Part of my role at RHB is to help clients understand that there’s a lot of undiscovered space between where we sit as consultants and an institution’s end goal. In fact, there’s usually a lot of undiscovered space between where prospective clients sit and their aspirations. Portals don’t just magically appear. Organization assessments occur because of gaps in, well, organizations. Enrollment communications require analysis to ensure we’ve got the tone, topic and design aligned. Determining and changing market position requires a whole host of activities built to get at the core of what is true about your institution. Everything we do requires discovery. Everything.
When we present this to clients as a part of our proposals, we’re sometimes met with questions about how discovery impacts timelines and delivery of that end goal. To be transparent, the addition of discovery as a part of our process sometimes pushes those desired timelines back by a few weeks. But that push is necessary to get it right the first time.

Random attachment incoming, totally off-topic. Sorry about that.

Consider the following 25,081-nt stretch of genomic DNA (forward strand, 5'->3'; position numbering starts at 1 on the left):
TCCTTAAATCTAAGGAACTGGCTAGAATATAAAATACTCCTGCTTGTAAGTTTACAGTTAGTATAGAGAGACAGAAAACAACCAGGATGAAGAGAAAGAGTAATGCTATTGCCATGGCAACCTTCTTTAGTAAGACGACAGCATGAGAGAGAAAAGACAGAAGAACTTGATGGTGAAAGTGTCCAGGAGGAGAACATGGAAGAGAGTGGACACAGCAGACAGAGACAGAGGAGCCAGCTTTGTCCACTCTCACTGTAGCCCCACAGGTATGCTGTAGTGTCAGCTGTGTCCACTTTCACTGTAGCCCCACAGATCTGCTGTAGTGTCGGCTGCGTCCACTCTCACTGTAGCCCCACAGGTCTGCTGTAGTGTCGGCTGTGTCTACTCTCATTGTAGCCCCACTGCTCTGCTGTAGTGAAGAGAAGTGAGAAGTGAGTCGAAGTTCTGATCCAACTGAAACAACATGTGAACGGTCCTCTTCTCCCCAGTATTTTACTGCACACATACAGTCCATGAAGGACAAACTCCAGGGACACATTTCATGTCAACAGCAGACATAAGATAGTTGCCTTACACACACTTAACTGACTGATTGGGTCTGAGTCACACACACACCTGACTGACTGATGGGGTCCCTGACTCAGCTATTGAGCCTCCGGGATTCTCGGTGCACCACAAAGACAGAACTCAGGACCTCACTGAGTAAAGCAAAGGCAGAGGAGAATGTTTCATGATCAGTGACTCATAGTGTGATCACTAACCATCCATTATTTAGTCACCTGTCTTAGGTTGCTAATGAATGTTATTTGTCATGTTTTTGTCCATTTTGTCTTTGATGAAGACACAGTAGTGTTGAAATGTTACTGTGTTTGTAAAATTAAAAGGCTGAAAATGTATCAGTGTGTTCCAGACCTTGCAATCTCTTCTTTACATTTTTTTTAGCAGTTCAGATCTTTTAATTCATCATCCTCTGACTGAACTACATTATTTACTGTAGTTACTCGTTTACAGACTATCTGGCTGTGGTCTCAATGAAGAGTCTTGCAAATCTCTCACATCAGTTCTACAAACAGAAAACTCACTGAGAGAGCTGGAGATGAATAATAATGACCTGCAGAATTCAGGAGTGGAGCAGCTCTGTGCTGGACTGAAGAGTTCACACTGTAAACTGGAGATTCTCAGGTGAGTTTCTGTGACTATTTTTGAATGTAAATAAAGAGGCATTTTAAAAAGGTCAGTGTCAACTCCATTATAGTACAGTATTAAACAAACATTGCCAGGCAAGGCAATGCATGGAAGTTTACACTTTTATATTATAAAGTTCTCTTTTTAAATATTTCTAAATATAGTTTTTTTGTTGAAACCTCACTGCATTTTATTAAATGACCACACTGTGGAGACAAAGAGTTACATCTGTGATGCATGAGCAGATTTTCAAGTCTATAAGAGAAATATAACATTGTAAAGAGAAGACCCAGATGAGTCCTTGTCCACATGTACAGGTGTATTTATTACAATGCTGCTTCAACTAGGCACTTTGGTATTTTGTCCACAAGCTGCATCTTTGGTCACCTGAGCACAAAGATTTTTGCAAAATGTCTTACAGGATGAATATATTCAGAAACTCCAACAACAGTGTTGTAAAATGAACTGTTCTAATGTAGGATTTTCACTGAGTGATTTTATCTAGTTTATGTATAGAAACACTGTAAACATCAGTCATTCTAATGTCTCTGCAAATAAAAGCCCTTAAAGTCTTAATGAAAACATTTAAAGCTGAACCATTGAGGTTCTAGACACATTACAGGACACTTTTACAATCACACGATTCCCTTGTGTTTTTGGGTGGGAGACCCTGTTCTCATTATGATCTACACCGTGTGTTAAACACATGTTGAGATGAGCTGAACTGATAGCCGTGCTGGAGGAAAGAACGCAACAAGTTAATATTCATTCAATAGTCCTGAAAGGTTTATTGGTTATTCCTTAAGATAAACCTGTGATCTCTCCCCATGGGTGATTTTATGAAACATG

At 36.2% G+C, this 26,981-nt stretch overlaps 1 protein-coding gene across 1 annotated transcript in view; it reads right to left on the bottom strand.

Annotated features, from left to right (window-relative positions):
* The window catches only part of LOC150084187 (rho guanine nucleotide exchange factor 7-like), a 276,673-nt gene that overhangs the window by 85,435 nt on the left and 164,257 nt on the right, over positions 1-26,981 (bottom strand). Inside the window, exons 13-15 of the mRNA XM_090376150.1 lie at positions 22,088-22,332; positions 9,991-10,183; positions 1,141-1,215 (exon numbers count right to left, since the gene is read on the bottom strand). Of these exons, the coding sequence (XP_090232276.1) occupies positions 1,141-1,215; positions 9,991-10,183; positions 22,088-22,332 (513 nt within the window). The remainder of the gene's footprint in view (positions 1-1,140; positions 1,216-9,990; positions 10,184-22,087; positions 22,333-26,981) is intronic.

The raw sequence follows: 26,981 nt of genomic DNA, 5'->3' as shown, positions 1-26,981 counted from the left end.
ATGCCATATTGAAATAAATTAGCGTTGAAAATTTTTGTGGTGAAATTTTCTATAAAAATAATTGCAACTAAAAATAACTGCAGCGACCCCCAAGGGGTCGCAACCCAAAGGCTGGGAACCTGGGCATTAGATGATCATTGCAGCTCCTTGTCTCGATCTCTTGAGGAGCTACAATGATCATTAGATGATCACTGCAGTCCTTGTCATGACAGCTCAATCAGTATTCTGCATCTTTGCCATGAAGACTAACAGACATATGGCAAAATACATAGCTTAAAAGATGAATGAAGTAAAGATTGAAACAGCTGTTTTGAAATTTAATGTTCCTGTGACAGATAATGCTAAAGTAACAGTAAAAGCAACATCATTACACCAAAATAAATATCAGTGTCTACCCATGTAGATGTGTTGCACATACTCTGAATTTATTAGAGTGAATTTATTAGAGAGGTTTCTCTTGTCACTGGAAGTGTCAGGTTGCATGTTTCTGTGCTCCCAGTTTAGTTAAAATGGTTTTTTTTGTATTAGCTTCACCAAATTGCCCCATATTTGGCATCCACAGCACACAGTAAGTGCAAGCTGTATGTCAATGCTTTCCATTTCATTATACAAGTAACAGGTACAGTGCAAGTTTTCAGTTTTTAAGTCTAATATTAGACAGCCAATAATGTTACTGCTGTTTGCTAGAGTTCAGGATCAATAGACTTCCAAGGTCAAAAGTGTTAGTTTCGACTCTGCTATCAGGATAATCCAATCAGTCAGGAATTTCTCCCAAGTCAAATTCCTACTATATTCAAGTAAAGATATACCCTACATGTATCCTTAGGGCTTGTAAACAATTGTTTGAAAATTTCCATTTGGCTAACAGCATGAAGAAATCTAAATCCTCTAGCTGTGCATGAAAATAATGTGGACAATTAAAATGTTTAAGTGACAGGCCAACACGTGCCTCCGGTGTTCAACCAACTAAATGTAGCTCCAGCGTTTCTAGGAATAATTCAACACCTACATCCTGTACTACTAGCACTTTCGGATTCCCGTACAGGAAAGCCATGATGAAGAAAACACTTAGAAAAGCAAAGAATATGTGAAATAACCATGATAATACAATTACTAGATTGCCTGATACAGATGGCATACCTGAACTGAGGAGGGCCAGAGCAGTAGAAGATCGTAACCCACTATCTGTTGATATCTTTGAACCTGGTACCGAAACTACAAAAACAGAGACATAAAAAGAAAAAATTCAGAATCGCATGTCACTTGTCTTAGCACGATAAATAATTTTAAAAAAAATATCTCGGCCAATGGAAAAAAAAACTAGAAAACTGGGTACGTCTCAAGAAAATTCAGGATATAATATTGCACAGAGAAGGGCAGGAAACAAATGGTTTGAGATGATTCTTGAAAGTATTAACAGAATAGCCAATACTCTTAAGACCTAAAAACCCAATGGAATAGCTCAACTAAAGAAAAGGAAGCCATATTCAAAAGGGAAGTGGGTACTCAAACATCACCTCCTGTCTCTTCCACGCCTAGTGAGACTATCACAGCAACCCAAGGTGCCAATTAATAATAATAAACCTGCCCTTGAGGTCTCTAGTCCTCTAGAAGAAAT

However, you aren’t here to read about my experience and approach to business acquisition or our recommended processes for successful projects. You’re here because you read that word “horizons” in the title and were intrigued enough to read on. Maybe you want to know just how to unpack your own pathway toward a rising sun. Perhaps you’re part of the way there and the waves crashing on the shore are in your rearview mirror. If you’re lucky, you’re on a catamaran during golden hour with a few good colleagues ready to glide off toward another coast.
The horizon is not the goal, but what we’re always seeking